Flipped Classroom: It Can Work and Not Work!
Dr. Mary Besterfield-Sacre, associate professor of industrial engineering at the University of Pittsburgh, will give a seminar on the "flipped classroom" at 2 p.m. Thursday, Sept. 18, in Room 2286 Bell Engineering Building.
The Industrial Engineering Department invites all faculty and staff interested in the Flipped Classroom topic to join them as they welcome Mary Besterfield-Sacre, associate professor and the Fulton C. Noss Faculty Fellow at the University of Pittsburgh.
Besterfield-Sacre said they formally introduced the “flipped classroom” within Pittsburgh's Swanson School of Engineering curriculum during the 2013-14 academic year. Six required engineering courses from freshman to senior and across multiple disciplines, each with high enrollments, were selected to engage in the flipped initiative. The courses selected include: Freshman Engineering Programming, Senior Dynamics and Modeling, Sophomore Mechanics and Statics, Sophomore Mechanical Design, Junior Facilities Design, and Junior Bio-Thermodynamics.
In the “flipped classroom,” class time is used for active learning, practice and demonstration of skills, and individualized support, with the instructor serving more so as a mentor versus a “conveyor of facts and knowledge”. To enable this new learning approach, students were encouraged to watch instructor-created video lectures outside of class.
"Across the various courses, we employed a common approach to development of the videos. Further the faculty met on a routine basis, as part of a formalized learning community, to discuss issues associated with implementation of the flipped classroom." said Besterfield-Sacre.
To determine if the flipped initiative worked as intended, common assessments beyond traditional cognitive assessments were employed across the six courses: the College and University Classroom Environment Inventory, a structured observation protocol known as the Teaching Dimensions Observation Protocol (TDOP), and a survey completed by students along with faculty interviews.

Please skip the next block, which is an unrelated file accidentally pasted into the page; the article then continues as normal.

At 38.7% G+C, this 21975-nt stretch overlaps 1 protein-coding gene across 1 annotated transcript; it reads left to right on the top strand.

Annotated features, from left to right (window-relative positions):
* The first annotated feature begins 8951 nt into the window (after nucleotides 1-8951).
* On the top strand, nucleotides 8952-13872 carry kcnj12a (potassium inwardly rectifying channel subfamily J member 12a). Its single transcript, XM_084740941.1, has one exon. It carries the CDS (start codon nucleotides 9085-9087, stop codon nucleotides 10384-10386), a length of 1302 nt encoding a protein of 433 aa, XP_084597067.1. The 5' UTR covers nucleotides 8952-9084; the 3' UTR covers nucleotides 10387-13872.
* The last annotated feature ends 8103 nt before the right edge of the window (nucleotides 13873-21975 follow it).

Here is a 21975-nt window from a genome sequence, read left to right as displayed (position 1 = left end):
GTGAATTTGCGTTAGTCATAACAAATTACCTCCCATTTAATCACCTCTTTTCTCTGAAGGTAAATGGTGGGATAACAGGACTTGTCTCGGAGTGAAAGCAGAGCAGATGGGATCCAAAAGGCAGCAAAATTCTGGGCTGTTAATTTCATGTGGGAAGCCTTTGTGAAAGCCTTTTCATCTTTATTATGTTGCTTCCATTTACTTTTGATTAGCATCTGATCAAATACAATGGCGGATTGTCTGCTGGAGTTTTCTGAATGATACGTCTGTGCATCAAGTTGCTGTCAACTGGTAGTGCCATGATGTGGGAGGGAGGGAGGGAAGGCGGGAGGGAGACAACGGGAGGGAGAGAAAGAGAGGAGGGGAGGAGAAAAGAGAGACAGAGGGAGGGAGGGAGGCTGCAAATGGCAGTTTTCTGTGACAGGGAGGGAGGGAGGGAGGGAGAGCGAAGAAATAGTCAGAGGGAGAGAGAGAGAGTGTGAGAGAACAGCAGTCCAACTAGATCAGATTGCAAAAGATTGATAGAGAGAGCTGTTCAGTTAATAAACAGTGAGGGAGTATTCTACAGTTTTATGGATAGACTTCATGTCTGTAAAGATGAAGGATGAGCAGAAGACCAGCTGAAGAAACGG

Besterfield-Sacre continued, "Given the common approach and comparative assessments, we observed mixed results regarding the uptake of flipping by the students."
The experiences and reflections of multiple instructors in teaching this flipped course will be discussed.
Besterfield-Sacre is the director for the Engineering Education Research Center in the Swanson School of Engineering and serves as a center associate for the Learning Research and Development Center. Her principal research is in engineering education assessment, which has been funded by the National Science Foundation, Department of Education, Sloan, EIF, and NCIIA. Besterfield-Sacre’s current research focuses on three distinct but highly correlated areas – innovative design and entrepreneurship, engineering modeling, and global competency in engineering. She is currently associate editor for the AEE Journal.
Release date: 9/16/2014